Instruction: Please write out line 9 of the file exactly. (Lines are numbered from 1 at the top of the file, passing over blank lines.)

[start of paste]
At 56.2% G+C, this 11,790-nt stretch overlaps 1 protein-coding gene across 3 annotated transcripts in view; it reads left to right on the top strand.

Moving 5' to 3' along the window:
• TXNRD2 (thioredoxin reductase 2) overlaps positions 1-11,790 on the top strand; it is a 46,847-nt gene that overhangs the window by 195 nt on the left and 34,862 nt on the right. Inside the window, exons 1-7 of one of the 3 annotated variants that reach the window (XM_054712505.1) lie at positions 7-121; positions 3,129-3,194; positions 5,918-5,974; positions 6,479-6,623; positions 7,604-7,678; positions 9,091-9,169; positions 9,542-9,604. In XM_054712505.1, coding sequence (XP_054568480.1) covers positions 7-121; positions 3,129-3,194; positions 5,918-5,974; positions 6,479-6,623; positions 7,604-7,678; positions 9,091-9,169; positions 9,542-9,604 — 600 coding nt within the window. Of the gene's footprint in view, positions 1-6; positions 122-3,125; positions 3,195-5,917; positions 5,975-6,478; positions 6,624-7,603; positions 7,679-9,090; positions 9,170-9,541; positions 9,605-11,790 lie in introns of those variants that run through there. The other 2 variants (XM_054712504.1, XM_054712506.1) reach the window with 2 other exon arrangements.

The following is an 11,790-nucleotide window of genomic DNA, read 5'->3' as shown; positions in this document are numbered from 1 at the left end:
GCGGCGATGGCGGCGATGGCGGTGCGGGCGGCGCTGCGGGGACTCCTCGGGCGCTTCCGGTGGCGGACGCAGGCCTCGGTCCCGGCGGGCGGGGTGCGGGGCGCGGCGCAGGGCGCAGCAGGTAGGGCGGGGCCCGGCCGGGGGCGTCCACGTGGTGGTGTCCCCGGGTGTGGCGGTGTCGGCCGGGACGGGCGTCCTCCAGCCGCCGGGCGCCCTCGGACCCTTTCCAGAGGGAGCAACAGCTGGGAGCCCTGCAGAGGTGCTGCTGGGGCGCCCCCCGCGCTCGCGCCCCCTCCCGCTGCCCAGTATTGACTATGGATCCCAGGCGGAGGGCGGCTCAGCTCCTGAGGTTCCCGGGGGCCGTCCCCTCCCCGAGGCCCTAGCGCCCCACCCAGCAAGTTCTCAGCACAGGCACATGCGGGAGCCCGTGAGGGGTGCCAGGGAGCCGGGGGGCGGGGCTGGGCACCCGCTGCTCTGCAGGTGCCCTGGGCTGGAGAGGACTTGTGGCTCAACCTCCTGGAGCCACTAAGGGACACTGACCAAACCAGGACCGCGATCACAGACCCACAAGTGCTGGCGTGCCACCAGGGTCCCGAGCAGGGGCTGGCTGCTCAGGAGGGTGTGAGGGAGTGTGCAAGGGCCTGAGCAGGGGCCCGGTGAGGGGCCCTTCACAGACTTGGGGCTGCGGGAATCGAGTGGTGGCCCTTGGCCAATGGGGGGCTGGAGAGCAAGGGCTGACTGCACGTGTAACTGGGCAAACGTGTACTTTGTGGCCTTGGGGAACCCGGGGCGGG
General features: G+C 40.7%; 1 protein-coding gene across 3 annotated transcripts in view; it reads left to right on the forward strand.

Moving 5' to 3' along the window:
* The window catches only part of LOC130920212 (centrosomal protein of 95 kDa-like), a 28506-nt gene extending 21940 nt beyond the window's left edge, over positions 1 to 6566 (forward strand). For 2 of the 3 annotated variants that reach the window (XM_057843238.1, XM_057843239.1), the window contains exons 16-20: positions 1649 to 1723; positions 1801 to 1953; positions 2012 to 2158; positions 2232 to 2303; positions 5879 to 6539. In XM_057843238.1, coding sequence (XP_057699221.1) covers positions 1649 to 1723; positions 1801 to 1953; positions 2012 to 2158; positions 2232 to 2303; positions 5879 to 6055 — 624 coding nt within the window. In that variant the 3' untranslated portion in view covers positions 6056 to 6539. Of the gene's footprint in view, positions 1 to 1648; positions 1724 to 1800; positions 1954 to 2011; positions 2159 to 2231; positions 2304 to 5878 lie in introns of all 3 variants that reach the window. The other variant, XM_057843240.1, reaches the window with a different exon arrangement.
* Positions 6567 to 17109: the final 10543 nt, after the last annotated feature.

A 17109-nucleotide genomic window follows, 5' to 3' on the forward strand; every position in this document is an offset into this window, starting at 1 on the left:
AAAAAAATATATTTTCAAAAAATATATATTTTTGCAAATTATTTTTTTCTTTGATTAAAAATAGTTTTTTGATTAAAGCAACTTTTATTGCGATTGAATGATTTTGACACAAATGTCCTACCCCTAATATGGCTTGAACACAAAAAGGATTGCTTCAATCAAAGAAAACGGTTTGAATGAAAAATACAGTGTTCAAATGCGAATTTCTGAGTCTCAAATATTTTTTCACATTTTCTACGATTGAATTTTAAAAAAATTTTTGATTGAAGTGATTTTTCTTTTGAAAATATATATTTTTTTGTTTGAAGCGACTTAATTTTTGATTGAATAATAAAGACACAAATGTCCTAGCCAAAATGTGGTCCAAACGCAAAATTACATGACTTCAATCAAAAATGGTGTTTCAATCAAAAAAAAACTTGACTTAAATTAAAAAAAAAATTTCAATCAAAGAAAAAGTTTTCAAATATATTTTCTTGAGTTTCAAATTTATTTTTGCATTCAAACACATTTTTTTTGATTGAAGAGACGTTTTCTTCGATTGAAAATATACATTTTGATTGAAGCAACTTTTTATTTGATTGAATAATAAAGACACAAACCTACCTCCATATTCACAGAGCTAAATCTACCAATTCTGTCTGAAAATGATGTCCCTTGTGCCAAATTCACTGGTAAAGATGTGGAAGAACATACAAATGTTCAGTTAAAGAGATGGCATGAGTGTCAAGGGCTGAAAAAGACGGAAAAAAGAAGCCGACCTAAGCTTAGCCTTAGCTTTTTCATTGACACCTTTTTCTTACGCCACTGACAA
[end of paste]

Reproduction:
* Positions 6567 to 17109: the final 10543 nt, after the last annotated feature.